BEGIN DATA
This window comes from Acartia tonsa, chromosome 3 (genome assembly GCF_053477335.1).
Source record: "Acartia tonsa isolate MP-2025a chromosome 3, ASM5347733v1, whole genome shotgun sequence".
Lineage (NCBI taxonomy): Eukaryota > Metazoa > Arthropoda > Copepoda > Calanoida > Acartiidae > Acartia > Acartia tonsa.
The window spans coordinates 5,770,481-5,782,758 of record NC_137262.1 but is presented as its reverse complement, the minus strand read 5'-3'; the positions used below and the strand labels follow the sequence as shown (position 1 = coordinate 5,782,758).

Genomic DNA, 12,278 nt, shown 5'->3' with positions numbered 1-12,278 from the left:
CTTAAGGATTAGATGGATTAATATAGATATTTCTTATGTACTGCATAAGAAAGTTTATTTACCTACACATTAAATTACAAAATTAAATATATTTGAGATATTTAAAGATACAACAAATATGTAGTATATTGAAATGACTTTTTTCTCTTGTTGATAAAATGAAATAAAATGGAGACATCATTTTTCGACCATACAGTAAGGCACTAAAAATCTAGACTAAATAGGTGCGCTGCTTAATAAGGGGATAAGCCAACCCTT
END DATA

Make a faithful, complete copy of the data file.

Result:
This window comes from Acartia tonsa, chromosome 3 (genome assembly GCF_053477335.1).
Source record: "Acartia tonsa isolate MP-2025a chromosome 3, ASM5347733v1, whole genome shotgun sequence".
Lineage (NCBI taxonomy): Eukaryota > Metazoa > Arthropoda > Copepoda > Calanoida > Acartiidae > Acartia > Acartia tonsa.
The window spans coordinates 5,770,481-5,782,758 of record NC_137262.1 but is presented as its reverse complement, the minus strand read 5'-3'; the positions used below and the strand labels follow the sequence as shown (position 1 = coordinate 5,782,758).

Genomic DNA, 12,278 nt, shown 5'->3' with positions numbered 1-12,278 from the left:
CTTAAGGATTAGATGGATTAATATAGATATTTCTTATGTACTGCATAAGAAAGTTTATTTACCTACACATTAAATTACAAAATTAAATATATTTGAGATATTTAAAGATACAACAAATATGTAGTATATTGAAATGACTTTTTTCTCTTGTTGATAAAATGAAATAAAATGGAGACATCATTTTTCGACCATACAGTAAGGCACTAAAAATCTAGACTAAATAGGTGCGCTGCTTAATAAGGGGATAAGCCAACCCTT